Mobile ad network exploited to launch JavaScript-based DDoS attack

A type of DDoS attack that has until now been mostly theoretical has become reality: CloudFlare engineers have spotted a browser-based Layer 7 flood hitting one of its customers with as many as 275,000 HTTP requests per second.

By analyzing the requests, the anti-DDoS outfit discovered the origin of the requests – a website showing just a couple of dozen blinking banners, no other content.

“The page was written in basic HTML and used a couple of simple JavaScript routines,” CloudFlare engineer Marek Majkowski explained. One of the JavaScript files loaded by the site was found to contain a malicious JavaScript, responsible for sending the repeated requests.

By analyzing the logs, they discovered that the targeted domain was bombarded by requests from 650,000 unique IPs. 99,8 percent of the flood was coming from China, and 80 percent of the requests came from mobile devices – from mobile apps and browsers.

Majkowski and his colleagues believe that the distribution vector is an ad network.

When a user visited a site or used an app, he or she was served an iframe with an ad. The ad content was requested from an ad network, and it forwarded the request to the party that won the ad auction.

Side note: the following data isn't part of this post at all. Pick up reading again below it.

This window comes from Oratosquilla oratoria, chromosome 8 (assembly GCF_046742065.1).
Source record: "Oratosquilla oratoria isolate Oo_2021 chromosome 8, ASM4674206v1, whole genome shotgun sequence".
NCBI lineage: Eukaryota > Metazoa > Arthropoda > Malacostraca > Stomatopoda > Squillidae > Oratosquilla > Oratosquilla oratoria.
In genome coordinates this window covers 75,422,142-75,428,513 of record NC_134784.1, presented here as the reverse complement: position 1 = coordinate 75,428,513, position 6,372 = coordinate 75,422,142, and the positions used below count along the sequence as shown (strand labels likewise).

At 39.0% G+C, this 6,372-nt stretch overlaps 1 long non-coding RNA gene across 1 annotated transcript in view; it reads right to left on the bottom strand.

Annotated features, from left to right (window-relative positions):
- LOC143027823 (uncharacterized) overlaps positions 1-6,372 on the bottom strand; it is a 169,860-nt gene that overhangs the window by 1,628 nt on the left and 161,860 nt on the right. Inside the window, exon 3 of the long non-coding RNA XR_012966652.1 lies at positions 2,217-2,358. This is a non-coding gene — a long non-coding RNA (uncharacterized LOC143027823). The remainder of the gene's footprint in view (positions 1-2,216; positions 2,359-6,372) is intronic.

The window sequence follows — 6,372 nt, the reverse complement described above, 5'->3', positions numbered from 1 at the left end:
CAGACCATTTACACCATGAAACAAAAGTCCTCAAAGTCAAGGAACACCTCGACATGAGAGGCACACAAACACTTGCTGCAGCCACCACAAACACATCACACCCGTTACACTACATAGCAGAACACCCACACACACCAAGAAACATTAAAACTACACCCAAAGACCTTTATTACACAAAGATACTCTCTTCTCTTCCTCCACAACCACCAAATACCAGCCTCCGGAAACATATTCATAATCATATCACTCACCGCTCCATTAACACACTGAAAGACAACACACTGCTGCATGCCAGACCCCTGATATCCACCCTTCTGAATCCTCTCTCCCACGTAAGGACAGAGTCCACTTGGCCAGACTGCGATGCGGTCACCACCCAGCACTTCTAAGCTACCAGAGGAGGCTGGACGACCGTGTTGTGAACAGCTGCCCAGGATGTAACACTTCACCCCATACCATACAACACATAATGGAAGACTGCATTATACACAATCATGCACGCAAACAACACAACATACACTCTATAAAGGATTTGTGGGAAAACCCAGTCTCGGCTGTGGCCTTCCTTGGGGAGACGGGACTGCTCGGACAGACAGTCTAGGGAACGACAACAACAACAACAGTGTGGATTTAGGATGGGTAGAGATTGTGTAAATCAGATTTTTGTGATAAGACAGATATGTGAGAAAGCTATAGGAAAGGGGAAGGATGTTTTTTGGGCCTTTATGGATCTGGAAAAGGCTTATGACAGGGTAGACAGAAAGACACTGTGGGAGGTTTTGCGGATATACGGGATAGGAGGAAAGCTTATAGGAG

“Either the third-party website was the ‘attack page’, or it forwarded the user to an ‘attack page’,” he noted. “The user was served an attack page containing a malicious JavaScript which launched a flood of XHR requests against CloudFlare servers.”

The attack is successful because the attackers have found a way to effectively distribute the malicious JavaScript.

The size of this particular attack is not so big as to endanger most big sites, but small website operators would struggle to cope with it, says Majkowski, adding that attacks like this present a great danger in the internet.

A couple of JavaScript-based DDoS attacks were spotted this year: the April attack against Github and GreatFire , and the more recent one against 4chan and 8chan.